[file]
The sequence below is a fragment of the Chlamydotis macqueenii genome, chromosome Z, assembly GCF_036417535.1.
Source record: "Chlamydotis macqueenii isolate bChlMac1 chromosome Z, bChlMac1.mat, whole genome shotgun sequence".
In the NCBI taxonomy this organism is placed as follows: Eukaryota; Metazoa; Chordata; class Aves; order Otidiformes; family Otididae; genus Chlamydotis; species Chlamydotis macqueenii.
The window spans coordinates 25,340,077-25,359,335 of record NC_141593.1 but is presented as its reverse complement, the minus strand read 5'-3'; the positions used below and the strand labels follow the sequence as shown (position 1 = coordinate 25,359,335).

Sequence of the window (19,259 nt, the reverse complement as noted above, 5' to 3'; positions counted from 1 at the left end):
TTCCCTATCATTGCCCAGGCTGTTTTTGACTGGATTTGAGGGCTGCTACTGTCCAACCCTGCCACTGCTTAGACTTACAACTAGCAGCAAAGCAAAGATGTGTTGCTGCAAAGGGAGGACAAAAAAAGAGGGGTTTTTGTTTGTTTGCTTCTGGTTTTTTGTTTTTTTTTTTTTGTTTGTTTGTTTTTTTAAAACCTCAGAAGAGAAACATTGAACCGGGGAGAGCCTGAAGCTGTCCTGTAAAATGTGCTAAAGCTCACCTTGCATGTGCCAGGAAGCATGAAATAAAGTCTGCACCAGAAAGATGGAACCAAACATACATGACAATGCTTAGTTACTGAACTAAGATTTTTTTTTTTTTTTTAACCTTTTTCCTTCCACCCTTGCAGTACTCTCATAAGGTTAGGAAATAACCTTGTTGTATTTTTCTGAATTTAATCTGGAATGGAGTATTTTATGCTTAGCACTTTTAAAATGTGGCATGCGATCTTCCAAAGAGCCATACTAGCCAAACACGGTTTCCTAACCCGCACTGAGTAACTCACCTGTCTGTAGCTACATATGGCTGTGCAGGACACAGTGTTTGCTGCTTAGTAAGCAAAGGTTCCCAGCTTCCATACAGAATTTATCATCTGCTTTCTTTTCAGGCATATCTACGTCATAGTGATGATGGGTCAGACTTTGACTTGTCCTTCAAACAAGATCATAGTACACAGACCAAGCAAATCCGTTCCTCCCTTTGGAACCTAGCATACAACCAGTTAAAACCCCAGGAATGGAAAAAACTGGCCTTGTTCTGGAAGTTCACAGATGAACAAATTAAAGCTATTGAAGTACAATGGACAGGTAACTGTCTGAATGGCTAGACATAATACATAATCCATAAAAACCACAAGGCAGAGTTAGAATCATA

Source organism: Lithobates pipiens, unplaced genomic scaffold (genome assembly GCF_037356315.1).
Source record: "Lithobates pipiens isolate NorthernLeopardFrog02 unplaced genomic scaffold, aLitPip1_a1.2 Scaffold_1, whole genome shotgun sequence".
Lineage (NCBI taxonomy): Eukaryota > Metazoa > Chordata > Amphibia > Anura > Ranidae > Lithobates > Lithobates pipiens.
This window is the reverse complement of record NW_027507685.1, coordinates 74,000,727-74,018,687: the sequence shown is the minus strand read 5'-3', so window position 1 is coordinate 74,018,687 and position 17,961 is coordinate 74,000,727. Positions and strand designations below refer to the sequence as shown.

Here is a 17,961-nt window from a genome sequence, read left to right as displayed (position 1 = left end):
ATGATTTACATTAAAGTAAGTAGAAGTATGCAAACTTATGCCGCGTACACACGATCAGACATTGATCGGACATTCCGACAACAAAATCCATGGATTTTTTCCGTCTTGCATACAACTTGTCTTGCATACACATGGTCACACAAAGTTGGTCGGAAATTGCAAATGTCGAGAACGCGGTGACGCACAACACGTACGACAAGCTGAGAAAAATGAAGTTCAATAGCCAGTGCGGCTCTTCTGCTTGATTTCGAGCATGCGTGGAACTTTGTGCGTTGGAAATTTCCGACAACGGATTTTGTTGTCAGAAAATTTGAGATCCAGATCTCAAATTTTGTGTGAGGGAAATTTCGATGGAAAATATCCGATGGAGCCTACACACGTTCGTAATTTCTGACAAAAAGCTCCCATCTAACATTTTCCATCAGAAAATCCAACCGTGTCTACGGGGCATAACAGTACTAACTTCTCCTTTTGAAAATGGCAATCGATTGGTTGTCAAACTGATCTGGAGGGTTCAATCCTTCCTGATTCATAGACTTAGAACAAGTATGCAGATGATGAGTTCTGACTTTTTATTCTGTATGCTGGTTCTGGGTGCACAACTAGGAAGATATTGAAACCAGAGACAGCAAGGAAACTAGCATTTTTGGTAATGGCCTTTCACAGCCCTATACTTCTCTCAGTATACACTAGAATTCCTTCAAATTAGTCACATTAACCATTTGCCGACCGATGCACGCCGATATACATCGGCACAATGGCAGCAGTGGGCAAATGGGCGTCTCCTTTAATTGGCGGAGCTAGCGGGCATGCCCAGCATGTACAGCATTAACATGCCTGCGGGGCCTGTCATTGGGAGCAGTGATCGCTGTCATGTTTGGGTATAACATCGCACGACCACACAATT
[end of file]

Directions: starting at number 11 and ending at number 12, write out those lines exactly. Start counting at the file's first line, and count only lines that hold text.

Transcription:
Here is a 17,961-nt window from a genome sequence, read left to right as displayed (position 1 = left end):
ATGATTTACATTAAAGTAAGTAGAAGTATGCAAACTTATGCCGCGTACACACGATCAGACATTGATCGGACATTCCGACAACAAAATCCATGGATTTTTTCCGTCTTGCATACAACTTGTCTTGCATACACATGGTCACACAAAGTTGGTCGGAAATTGCAAATGTCGAGAACGCGGTGACGCACAACACGTACGACAAGCTGAGAAAAATGAAGTTCAATAGCCAGTGCGGCTCTTCTGCTTGATTTCGAGCATGCGTGGAACTTTGTGCGTTGGAAATTTCCGACAACGGATTTTGTTGTCAGAAAATTTGAGATCCAGATCTCAAATTTTGTGTGAGGGAAATTTCGATGGAAAATATCCGATGGAGCCTACACACGTTCGTAATTTCTGACAAAAAGCTCCCATCTAACATTTTCCATCAGAAAATCCAACCGTGTCTACGGGGCATAACAGTACTAACTTCTCCTTTTGAAAATGGCAATCGATTGGTTGTCAAACTGATCTGGAGGGTTCAATCCTTCCTGATTCATAGACTTAGAACAAGTATGCAGATGATGAGTTCTGACTTTTTATTCTGTATGCTGGTTCTGGGTGCACAACTAGGAAGATATTGAAACCAGAGACAGCAAGGAAACTAGCATTTTTGGTAATGGCCTTTCACAGCCCTATACTTCTCTCAGTATACACTAGAATTCCTTCAAATTAGTCACATTAACCATTTGCCGACCGATGCACGCCGATATACATCGGCACAATGGCAGCAGTGGGCAAATGGGCGTCTCCTTTAATTGGCGGAGCTAGCGGGCATGCCCAGCATGTACAGCATTAACATGCCTGCGGGGCCTGTCATTGGGAGCAGTGATCGCTGTCATGTTTGGGTATAACATCGCACGACCACACAATT